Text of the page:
Our holiday was modest this year, but there are some culinary memories that will stick (probably because, as I write this, I am fasting in anticipation of a some medical tests):
An avocado pie (check Star-Advertiser Web site) made with Grandpa’s avocado (now grafted on my brother’s property), which is particularly thick-fleshed and butter. To be honest, you couldn’t taste the avocado at all, but anything that combines cream cheese and sour cream in a graham cracker pie crust has my vote.
My pumpkin spice chocolate chip bread. I was tempted to make another batch with leftover pumpkin but it’s time to stop with the sweets.
A charming mini-panettone given me by a girlfriend; I hardly got a bite but it was like being beamed back to Italy.
Speaking of which, I made an immense batch of Venetian saor (meaning, not, as I thought, sour but Venetian dialect for “flavor”). Saor is made by sweating onions in olive oil, frying fresh sardines until crisp, tossing the whole with golden raisins and pine nuts and splashing it liberally with vinegar. It’s meant to be made one or two days ahead; and there’s so much acid it’s often left at room temperature. I opted for the refrigerator and, due to the lack of sardines here, used shrimp. To my dismay, I arrived at a girlfriend’s party to find she’d made the same dish (like coming across someone wearing the same dress). A side-by-side tasting determined that her shrimp were best (lightly battered and deep-fried) and the sharp-sweet flavor of my version was best though the steamed shrimp didn’t shine. So we threw them all in together. Saor is standard fare in cicchetti bars (the Venetian version of a tapas bar, with small plates). Mounded on good, crusty bread I can eat it for days. This was one thing in the fridge that DIDN’T get thrown out.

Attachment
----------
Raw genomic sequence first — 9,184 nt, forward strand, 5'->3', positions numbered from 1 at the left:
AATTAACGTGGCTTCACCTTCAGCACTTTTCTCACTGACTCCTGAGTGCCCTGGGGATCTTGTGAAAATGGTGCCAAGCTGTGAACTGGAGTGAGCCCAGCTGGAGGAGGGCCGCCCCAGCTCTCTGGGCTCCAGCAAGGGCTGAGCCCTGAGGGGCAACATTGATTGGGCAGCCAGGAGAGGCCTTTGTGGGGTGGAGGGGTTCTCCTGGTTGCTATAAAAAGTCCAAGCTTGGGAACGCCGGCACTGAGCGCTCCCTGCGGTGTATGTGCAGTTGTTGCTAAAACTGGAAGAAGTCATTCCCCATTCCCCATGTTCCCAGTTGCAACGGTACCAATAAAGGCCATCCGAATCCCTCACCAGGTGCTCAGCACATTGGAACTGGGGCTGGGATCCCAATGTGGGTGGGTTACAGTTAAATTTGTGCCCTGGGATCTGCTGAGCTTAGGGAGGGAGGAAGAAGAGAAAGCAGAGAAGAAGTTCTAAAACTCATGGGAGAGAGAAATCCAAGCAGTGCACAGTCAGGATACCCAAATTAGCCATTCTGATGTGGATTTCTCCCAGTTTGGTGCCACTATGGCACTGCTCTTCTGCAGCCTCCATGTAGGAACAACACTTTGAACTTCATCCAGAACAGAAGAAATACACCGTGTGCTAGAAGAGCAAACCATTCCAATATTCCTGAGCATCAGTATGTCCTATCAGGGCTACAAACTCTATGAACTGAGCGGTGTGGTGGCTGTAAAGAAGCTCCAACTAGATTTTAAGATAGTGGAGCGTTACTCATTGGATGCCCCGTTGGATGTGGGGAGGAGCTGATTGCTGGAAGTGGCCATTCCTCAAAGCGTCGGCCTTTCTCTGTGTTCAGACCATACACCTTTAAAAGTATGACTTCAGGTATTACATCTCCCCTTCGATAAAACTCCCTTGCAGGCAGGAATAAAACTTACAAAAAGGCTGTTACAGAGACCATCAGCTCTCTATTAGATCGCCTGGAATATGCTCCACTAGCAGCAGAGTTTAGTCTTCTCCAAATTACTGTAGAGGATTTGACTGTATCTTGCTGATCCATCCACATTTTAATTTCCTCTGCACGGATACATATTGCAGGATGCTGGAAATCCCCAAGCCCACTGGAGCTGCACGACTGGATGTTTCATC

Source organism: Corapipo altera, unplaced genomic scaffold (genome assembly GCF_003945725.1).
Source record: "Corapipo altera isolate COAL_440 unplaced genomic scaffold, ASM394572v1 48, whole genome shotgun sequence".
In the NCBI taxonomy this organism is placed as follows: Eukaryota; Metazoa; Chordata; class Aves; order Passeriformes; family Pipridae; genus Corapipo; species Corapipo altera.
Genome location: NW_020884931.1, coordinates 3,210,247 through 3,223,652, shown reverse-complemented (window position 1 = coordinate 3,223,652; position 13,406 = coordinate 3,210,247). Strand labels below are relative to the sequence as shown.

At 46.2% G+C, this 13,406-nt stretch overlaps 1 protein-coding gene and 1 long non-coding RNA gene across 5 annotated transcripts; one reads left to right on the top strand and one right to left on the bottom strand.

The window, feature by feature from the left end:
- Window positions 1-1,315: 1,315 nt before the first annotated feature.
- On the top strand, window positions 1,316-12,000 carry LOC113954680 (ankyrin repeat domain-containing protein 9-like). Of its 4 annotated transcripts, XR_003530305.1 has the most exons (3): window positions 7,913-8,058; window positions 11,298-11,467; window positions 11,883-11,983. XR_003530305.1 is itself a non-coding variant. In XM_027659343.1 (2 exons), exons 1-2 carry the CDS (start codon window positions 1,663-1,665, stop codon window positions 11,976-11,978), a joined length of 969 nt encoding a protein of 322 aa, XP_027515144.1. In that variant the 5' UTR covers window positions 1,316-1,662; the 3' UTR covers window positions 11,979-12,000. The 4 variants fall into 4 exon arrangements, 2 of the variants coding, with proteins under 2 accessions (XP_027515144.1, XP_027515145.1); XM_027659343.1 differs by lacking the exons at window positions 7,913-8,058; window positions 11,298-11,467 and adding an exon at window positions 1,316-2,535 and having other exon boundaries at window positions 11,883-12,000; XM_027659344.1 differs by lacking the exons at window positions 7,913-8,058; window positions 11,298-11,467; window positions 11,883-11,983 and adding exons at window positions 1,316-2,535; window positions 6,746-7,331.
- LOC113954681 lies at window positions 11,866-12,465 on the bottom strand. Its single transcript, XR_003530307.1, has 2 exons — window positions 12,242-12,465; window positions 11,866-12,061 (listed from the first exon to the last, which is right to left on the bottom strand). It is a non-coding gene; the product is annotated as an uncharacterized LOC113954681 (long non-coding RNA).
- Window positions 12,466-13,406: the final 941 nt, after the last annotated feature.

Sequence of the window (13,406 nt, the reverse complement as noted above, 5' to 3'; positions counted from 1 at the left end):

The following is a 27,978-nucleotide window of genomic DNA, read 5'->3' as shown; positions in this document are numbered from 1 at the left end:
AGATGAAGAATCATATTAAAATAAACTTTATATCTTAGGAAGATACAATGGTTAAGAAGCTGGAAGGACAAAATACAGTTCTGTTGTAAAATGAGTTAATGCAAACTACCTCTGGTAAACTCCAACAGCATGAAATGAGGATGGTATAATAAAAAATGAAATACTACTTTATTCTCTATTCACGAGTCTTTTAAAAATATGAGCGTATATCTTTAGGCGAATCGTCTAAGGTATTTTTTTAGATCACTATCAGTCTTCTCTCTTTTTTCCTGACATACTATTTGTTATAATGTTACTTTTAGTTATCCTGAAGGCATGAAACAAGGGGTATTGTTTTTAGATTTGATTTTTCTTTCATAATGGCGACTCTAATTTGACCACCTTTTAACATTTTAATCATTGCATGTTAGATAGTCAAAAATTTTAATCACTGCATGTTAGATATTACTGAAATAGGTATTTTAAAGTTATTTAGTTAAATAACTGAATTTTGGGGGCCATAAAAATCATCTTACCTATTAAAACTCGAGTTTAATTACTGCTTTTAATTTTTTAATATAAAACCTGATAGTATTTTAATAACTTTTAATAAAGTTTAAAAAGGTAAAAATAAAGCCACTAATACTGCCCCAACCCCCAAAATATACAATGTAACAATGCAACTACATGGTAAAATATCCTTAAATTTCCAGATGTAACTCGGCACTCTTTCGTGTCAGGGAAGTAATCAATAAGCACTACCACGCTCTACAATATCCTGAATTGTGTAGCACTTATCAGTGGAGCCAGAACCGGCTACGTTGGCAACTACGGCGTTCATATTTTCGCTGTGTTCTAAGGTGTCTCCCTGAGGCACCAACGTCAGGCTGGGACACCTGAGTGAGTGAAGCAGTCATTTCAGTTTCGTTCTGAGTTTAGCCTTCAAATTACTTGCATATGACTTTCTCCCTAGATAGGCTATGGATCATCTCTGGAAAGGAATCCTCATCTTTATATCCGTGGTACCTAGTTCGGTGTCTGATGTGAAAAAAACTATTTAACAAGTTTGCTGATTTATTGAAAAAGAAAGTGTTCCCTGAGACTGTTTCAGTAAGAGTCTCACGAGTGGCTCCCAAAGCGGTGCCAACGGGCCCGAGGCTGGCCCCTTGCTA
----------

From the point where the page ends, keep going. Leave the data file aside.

Some magnificent golden puff pastry purses stuffed with shellfish — lobster and shrimp. As delicious as they were beautiful.
As the opposite end of the spectrum: leftover chicken sandwiches with cranberry sauce.
A seven-bone roast in a mustard-shoyu marinade, cooked medium-to-rare on the grill, served with grilled asparagus and Harriet’s Potatoes. Harriet’s Potatoes are a fixture in my friendship group. They’re named for an elder friend of ours but they really came from Bon Appetit magazine. But back when Harriet was still exercising her magical culinary skills (she’s in her 90s now and cooks less often), this was her go-to company dish. I’ve never been able to make it as well as she did — until this year. It still wasn’t as pretty but the flavor and texture were right.
This is an extremely indulgent dish involving cheese and cream. Though you can pare some fat by using alternatives, you can’t go totally without cream or it won’t thicken properly. I had trouble finding the garlic Boursin cheese called for this year so I used Alouette herb and garlic. Boursin garlic is much better. Boursin pepper flavor is nasty. Boursin has the texture of whipped cream cheese, but very slightly grainy like goat cheese.
P.S. I suppose someone with more skill than I might be able to figure an alternative to whipping cream that will thicken without going rock hard and not taste like soybeans or something…if anyone does invent a lighter version successfully, I’d love to see it.)
3 pounds red new potatoes (don’t try it with Russets, they fall apart)
2 cups whipping cream (or nonfat cream or half of each or part whipping cream and part half-and half)
1 package herbed garlic Boursin cheese
Salt and pepper
Slice the potatoes paper thin using a mandoline (for whole slices, which can be attractively arranged) or food processor (in which case you have to quarter the potatoes to fit down the feed tube and you get chips); no matter, thinness is vital and it’s delicious whatever the shape.
In a saucepan, melt together whipping cream and boursin over medium-low heat (an immersion blender is nice for getting a smooth product quickly).
Taste this “sauce” and season with salt and pepper as desired.
In a 7-by-11-inch baking dish, or an 8-by-10-inch dish, arrange a shallow layer of potatoes. Drizzle with cheese and cream mixture. Repeat twice. Top with finely minced parsley. It’s important that there be liquid coating all the potatoes; not drowning but coated.
Bake at 400 degrees for one hour. Test the potatoes; if they resist a skewer but the top is browned, top with foil and continue cooking until potatoes are soft. The liquid should be largely absorbed but, like scalloped potatoes, these don’t slice neatly.
* If you use a 7-by-7, it will be piled high. An 8-by-10 will be more shallow. No need to oil or butter dish.
Harriet used to vary the size of the recipe depending on the gathering. In general, she said, count 1 largish new potato per person. For two pans, use 4 cups whipping cream and 2-3 packages boursin.